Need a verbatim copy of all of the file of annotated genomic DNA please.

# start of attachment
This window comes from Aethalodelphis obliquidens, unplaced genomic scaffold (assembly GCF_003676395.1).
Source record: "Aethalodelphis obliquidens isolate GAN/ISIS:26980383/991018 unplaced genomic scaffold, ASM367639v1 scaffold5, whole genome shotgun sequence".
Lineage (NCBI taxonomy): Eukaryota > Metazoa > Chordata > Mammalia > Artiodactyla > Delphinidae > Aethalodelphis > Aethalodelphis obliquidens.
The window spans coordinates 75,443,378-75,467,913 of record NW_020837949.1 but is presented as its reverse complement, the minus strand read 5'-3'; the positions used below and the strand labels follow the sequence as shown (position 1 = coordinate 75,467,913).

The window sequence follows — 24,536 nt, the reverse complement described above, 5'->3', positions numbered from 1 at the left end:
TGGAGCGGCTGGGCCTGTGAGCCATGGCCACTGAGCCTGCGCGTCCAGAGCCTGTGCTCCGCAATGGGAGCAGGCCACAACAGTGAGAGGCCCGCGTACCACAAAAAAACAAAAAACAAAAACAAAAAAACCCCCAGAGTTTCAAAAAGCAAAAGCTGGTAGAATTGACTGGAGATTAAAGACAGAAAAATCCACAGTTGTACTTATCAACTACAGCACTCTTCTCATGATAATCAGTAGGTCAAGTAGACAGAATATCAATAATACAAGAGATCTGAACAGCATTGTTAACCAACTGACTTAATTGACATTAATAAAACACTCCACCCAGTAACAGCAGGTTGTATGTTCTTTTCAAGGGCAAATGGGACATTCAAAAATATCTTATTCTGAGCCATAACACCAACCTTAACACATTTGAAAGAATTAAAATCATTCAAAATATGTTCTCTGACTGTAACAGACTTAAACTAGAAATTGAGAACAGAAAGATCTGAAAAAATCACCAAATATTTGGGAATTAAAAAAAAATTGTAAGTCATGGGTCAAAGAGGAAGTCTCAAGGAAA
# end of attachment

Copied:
This window comes from Aethalodelphis obliquidens, unplaced genomic scaffold (assembly GCF_003676395.1).
Source record: "Aethalodelphis obliquidens isolate GAN/ISIS:26980383/991018 unplaced genomic scaffold, ASM367639v1 scaffold5, whole genome shotgun sequence".
Lineage (NCBI taxonomy): Eukaryota > Metazoa > Chordata > Mammalia > Artiodactyla > Delphinidae > Aethalodelphis > Aethalodelphis obliquidens.
The window spans coordinates 75,443,378-75,467,913 of record NW_020837949.1 but is presented as its reverse complement, the minus strand read 5'-3'; the positions used below and the strand labels follow the sequence as shown (position 1 = coordinate 75,467,913).

The window sequence follows — 24,536 nt, the reverse complement described above, 5'->3', positions numbered from 1 at the left end:
TGGAGCGGCTGGGCCTGTGAGCCATGGCCACTGAGCCTGCGCGTCCAGAGCCTGTGCTCCGCAATGGGAGCAGGCCACAACAGTGAGAGGCCCGCGTACCACAAAAAAACAAAAAACAAAAACAAAAAAACCCCCAGAGTTTCAAAAAGCAAAAGCTGGTAGAATTGACTGGAGATTAAAGACAGAAAAATCCACAGTTGTACTTATCAACTACAGCACTCTTCTCATGATAATCAGTAGGTCAAGTAGACAGAATATCAATAATACAAGAGATCTGAACAGCATTGTTAACCAACTGACTTAATTGACATTAATAAAACACTCCACCCAGTAACAGCAGGTTGTATGTTCTTTTCAAGGGCAAATGGGACATTCAAAAATATCTTATTCTGAGCCATAACACCAACCTTAACACATTTGAAAGAATTAAAATCATTCAAAATATGTTCTCTGACTGTAACAGACTTAAACTAGAAATTGAGAACAGAAAGATCTGAAAAAATCACCAAATATTTGGGAATTAAAAAAAAATTGTAAGTCATGGGTCAAAGAGGAAGTCTCAAGGAAA